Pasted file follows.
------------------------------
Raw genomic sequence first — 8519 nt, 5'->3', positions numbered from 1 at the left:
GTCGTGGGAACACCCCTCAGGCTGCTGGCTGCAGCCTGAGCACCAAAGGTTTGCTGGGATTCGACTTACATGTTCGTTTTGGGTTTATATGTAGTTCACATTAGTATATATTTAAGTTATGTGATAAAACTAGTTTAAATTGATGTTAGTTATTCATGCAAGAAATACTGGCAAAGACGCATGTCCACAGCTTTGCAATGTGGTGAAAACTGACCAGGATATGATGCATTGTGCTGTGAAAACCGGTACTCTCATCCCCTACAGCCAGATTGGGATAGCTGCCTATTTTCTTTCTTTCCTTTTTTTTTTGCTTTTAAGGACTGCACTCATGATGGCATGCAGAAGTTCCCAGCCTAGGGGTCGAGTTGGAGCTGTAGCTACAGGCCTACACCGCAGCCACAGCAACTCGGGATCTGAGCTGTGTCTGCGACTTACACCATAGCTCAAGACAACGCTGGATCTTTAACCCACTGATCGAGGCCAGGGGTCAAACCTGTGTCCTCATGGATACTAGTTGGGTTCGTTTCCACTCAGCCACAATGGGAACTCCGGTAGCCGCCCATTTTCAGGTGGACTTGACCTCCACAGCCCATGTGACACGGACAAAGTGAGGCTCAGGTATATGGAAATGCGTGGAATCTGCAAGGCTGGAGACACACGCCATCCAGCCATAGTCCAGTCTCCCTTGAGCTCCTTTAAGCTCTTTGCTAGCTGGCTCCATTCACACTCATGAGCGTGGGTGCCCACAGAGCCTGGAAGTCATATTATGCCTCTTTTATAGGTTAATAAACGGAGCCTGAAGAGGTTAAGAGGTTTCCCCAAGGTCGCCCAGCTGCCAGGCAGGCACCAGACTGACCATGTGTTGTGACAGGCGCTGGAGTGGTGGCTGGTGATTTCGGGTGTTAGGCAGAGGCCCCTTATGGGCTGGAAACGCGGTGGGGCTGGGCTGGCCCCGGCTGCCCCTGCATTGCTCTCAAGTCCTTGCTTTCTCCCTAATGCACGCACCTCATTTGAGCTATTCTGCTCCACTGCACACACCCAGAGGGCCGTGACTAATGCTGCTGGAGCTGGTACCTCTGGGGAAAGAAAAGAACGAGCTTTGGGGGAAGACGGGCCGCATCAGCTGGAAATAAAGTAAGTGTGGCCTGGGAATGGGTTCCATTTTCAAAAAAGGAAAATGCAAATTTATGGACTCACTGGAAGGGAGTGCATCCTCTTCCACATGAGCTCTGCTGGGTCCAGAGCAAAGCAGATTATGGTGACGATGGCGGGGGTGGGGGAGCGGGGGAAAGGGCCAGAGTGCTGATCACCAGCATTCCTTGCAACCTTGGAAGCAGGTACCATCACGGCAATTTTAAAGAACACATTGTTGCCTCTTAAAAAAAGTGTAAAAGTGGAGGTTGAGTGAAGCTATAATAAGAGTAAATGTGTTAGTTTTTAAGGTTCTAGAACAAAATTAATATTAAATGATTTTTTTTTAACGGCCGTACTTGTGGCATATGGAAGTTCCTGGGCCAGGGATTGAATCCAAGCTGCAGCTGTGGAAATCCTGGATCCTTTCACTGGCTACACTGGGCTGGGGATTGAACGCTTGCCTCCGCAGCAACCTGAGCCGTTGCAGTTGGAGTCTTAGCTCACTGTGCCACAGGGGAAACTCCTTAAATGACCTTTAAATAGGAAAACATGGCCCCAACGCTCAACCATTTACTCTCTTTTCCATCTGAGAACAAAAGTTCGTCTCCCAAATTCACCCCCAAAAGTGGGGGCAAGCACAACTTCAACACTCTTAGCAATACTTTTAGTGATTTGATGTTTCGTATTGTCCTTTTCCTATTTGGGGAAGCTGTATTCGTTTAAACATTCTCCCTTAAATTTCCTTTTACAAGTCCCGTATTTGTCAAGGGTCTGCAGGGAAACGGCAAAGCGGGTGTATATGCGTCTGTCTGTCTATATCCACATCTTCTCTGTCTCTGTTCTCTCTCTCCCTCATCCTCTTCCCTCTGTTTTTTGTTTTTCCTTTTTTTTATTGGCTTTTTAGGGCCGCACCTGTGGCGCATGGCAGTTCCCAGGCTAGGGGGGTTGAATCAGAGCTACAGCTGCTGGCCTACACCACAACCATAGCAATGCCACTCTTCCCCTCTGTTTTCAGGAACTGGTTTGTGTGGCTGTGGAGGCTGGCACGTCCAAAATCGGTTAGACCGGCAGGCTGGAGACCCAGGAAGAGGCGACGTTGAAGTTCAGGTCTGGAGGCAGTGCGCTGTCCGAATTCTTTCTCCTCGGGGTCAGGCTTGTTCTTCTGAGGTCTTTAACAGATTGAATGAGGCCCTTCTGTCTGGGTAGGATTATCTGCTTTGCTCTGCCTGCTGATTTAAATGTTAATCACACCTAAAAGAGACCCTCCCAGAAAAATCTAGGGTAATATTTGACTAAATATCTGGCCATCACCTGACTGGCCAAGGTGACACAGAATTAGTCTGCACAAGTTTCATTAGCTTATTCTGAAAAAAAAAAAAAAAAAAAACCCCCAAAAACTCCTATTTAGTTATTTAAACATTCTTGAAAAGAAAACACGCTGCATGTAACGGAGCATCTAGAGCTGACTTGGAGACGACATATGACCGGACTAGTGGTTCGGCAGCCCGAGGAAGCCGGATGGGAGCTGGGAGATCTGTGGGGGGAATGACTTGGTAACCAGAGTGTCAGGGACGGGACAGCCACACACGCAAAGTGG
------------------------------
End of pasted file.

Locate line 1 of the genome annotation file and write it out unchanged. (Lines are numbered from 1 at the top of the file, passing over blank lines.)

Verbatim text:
Raw genomic sequence first — 8519 nt, 5'->3', positions numbered from 1 at the left: